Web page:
How to Clean a Bolt Action Rifle: A Complete Guide

How to Clean a Bolt Action Rifle:  A Complete Guide

Any gun requires a certain amount of maintenance and care, and bolt actions are no different. Removing dirt, powder fouling, and lead fouling keeps your rifle as accurate as possible and ensures that it stays functioning at its best. Removing salt and water promptly ensures that these substances won’t damage your rifle.

How frequently and thoroughly you need to clean your bolt action rifle depends on the conditions in which you’ve used it. If you only fired off a handful of non-corrosive rounds at the range, you could probably get away with a quick cleaning.

However, if you just returned from an extended trip where your hunting rifle got wet or dirty, or if you’ve used corrosive ammunition, a more thorough cleaning is required.

Before we delve into the step-by-step cleaning process, it's important to have the right equipment on hand. Red Hawk Rifles offers a wide range of gun cleaning products, including kits and individual pieces that you can use to put together your own cleaning kit.

Now, let's walk through the process of cleaning your bolt action rifle.

Disassembling Your Bolt Action Rifle 

Safe Handling of Firearms

Safety is paramount when handling firearms. Before beginning any cleaning procedure, keep your gun pointed in a safe direction with your finger off the trigger and ensure your rifle is unloaded. That includes making sure that the magazine is removed and the chamber is empty. Then check again. Then at least one more time.

Don’t forget that the gun isn’t the only potential danger. Gun cleaning solvents and other cleaning chemicals can be quite harsh and potentially even carcinogenic, so be sure to wear gloves and eye protection.

Remove the Bolt from the Rifle

Throughout disassembly, be sure to follow your rifle manufacturer’s instructions carefully. Each rifle is bound to have a handful of unique features. For routine cleaning, only break down the rifle to the extent that the manufacturer’s instructions describe. If your rifle is so dirty that you feel like it needs to be disassembled even more, take it to a gunsmith unless you know what you’re doing.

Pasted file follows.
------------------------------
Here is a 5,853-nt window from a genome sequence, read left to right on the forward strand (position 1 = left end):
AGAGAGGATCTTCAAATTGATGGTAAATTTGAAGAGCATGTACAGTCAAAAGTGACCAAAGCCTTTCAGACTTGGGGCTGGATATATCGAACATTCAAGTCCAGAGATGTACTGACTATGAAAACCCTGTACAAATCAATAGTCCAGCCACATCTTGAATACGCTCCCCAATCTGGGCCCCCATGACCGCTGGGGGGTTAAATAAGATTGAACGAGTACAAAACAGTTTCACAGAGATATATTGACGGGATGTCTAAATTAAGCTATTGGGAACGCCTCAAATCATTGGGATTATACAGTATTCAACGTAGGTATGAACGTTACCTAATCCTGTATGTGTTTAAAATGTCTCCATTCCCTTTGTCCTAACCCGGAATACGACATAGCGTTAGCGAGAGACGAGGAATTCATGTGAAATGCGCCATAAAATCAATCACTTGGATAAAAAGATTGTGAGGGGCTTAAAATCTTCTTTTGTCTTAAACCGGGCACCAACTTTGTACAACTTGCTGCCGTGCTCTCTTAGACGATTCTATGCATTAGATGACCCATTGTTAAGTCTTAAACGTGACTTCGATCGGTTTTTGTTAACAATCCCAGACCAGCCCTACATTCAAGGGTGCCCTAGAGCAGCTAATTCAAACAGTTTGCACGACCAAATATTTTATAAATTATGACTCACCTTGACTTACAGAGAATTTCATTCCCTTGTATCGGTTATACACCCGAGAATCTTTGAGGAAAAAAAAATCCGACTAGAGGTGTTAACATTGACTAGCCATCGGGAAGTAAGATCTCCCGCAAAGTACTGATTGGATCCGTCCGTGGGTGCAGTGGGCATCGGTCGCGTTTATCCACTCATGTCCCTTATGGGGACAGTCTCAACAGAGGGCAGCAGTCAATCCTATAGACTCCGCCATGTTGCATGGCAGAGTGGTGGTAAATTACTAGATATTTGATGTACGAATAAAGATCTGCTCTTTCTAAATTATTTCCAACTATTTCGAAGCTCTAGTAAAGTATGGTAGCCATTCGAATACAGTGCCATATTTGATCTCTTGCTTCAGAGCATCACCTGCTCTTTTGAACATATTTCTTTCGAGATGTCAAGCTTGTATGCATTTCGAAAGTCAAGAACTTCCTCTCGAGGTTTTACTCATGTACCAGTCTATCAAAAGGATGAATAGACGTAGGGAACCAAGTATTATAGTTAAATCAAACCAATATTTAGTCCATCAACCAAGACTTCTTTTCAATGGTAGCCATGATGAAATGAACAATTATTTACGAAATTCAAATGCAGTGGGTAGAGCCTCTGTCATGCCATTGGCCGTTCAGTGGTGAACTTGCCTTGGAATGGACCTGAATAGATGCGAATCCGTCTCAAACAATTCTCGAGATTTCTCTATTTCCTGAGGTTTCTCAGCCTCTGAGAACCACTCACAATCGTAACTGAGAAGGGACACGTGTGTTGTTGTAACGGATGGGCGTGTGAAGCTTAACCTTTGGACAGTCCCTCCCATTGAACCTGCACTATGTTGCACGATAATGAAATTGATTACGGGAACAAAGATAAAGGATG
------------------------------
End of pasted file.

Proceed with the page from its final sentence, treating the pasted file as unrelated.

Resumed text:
You’ll start the disassembly process by carefully removing the bolt from the rifle. Typically, this involves pulling the bolt back, pressing the bolt stop or release, and lifting the bolt out of the receiver.

Break Down the Bolt into Its Components

Disassemble the bolt into its individual components, such as the bolt body, bolt handle, firing pin, and extractor. If necessary, disassemble the trigger group and remove the stock. Take care to keep track of small parts and springs during disassembly.

Steps to Cleaning a Rifle Barrel

1. Choose the Right Cleaning Rod and Brush

Select a cleaning rod appropriate for your rifle's caliber and attach a bore brush designed for removing fouling. A nylon brush is gentle on your gun’s rifling and sufficient for mild fouling, but for more severe buildup, you’ll want to use a bronze bore brush. Ensure the rod and brush are long enough to clean the entire length of the barrel. You may also use a bore snake as an alternative to a cleaning rod and brush.

2. Apply Solvent and Scrub the Bore and Chamber

Start the bore cleaning process by applying a suitable bore solvent to the brush or patch and run it back and forth through the rifle barrel several times. Pay extra attention to areas with heavy fouling. Run the wet patch or brush through the entire length of the barrel, including the chamber and muzzle, five to ten times.

Avoid inserting cleaning rods and brushes from the muzzle end, as this can cause damage to the muzzle. Always insert brushes and rods starting at the chamber end of the barrel. If for some reason your rifle’s design prevents this, using a bore guide will help prevent damage. The Red Hawk Rifles Team actually always recommends using a bore guide regardless of the bolt action rifles being used. This precaution is crucial as brushes and rods have the potential to scratch the chamber, harm the throat, and result in accuracy problems. Plus, neglecting to use a bore guide can even cause spent cases to become lodged in the chamber.

If you’re having a hard time getting into the nooks and crannies around the chamber, wrapping a clean patch around a rubber wiper is a great way to remove powder residue. The flexible shape of the wiper allows it to conform to the shape of your rifle’s particular shape.